00:39 GMT +322 January 2019
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    A female Swedish soldier participates in joint Russian-Swedish military training exercises, 12 December 2007, outside St. Petersburg in the town Kamenka

    Swedish Army Buckles Up to Last Longer Than 'One Week'

    © AFP 2018 / ALEXANDER DROZDOV / INTERPRESS
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    Sweden, a non-aligned Nordic country that has avoided war since 1814, has re-introduced conscription amid wide-ranging efforts to bolster its waning defense capability amid the perennial 'Russian threat' that is being constantly drummed into the Swedes by government officials and the mainstream media.

    Seven years ago, Sweden proudly abolished conscription in an effort to set up a volunteer-based army, which was hailed as a progressive and enlightened step. However, in practice the idea did not work out well, as Swedes showed little interest in fulfilling their duty as a soldier. The Nordic country's armed forces, which in peace time number fewer than 20,000 soldiers, were short of 1,000 active squad leaders, soldiers and sailors, as well as 7,000 reservists in 2016, according to a recent report.

    Today, the Swedish Armed Forces, which have dwindled nine-fold in comparison with the 1980s, when it had a personnel size of 180,000, find it increasingly difficult to cover an area of 450,000 square kilometers and a vast coastline of 3,200 kilometers. A fun fact worth considering is that two of Sweden's four recent Defense Ministers, including the incumbent one, Peter Hultqvist, were conscientious objectors. Sweden's former Supreme Commander Sverker Göransson notoriously claimed that his nation would be able to defend itself "for one week at best."

    Painfully enough, this attitude is shared by ordinary Swedes. Eight out of ten Swedes lack confidence in the Defense Forces' ability to defend the country in a war situation, a recent survey by the Swedish tabloid newspaper Expressen revealed.

    However, Russia's alleged "aggression," ongoing "espionage" and perennial "militarism" have forced Swedes to abandon their cozy peacenik ways. A survey last year found nearly three quarters of Swedes backing conscription, with 72 percent throwing their support behind it and only 16 percent of respondents being against universal draft.

    Soon enough, the Swedish youth will be joined by the call of duty. Around 13,000 will be summoned for the enrollment process and based on this selection, around 4,000 per year will be told to undergo basic military training in 2018 and 2019.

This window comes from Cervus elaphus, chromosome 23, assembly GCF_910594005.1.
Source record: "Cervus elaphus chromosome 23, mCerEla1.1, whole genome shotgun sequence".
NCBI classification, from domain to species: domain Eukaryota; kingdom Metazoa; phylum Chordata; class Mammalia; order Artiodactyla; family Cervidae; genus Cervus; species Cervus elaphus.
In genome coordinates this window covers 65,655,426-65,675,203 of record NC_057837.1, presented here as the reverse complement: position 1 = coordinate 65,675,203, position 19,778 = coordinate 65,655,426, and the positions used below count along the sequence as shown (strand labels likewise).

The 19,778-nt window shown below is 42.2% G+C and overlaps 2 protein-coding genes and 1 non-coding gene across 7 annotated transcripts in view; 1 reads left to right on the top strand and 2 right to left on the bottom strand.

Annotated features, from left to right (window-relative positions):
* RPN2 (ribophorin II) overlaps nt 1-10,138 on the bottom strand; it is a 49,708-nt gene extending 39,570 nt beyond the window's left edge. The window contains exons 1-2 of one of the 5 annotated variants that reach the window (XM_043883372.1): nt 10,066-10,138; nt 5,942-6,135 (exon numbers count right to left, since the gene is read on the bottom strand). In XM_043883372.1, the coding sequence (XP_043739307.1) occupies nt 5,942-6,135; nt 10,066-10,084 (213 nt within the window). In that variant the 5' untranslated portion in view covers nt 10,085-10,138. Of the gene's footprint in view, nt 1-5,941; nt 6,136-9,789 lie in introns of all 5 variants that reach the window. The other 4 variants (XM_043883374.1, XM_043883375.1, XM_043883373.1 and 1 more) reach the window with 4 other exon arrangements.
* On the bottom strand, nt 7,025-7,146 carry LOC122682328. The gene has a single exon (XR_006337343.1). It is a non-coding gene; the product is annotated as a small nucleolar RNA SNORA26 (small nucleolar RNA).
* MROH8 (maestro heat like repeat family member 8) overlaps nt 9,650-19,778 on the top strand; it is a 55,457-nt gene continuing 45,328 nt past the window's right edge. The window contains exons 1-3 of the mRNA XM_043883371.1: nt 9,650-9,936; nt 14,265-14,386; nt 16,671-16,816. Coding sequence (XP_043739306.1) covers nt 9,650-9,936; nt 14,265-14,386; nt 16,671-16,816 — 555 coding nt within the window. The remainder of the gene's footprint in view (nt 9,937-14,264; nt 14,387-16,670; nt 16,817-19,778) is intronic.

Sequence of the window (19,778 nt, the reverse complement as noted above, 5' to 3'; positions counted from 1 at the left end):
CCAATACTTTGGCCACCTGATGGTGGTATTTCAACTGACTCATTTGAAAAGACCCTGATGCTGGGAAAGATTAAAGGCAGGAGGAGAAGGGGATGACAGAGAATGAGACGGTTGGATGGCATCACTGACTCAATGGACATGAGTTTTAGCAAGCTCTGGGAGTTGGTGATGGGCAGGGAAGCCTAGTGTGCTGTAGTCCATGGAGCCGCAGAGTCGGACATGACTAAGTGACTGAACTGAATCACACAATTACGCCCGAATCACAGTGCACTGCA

​In accordance with Sweden's feminist commitment, the new conscription will become gender-neutral to give the fairer sex a better representation in the Armed Forces. At present, the Swedish army is a man's world, with only 16 percent of the personnel and 6.5 percent of officers being women.

    "It is affirming to have a national service for all, which will help the defense to promote its work on gender equality," officer Marie Meigård told Swedish national broadcaster SVT.

    Lastly, the Russian 'threat' seems to pay its way budget-wise. Earlier this week, the Supreme Commander of the Swedish Armed Forces, Micael Bydén, said an additional 6.5 billion SEK ($718 mln), or a 15 percent budget boost, was needed to increase the country's military capability in the coming years. This is to be added to the 45 billion SEK ($5 bln) the government already had earmarked for 2017.

    "Sweden is poised to have a defense large enough to enable them to stand on their own feet. The rearmament in Sweden and other countries tells us something about the international situation. They are afraid of Russia's growing involvement," Thomas Slensvik from Norway's National Defense College told Norwegian national broadcaster NRK.

    Sweden's defense budget has shrunk from 3.1 percent of the country's GDP in 1981 to only 1.1 percent in 2016, but is taking an upwards turn amid Stockholm's efforts to bolster the country's defense capability.

     

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    draft, Peter Hultqvist, Scandinavia, Sweden, Russia
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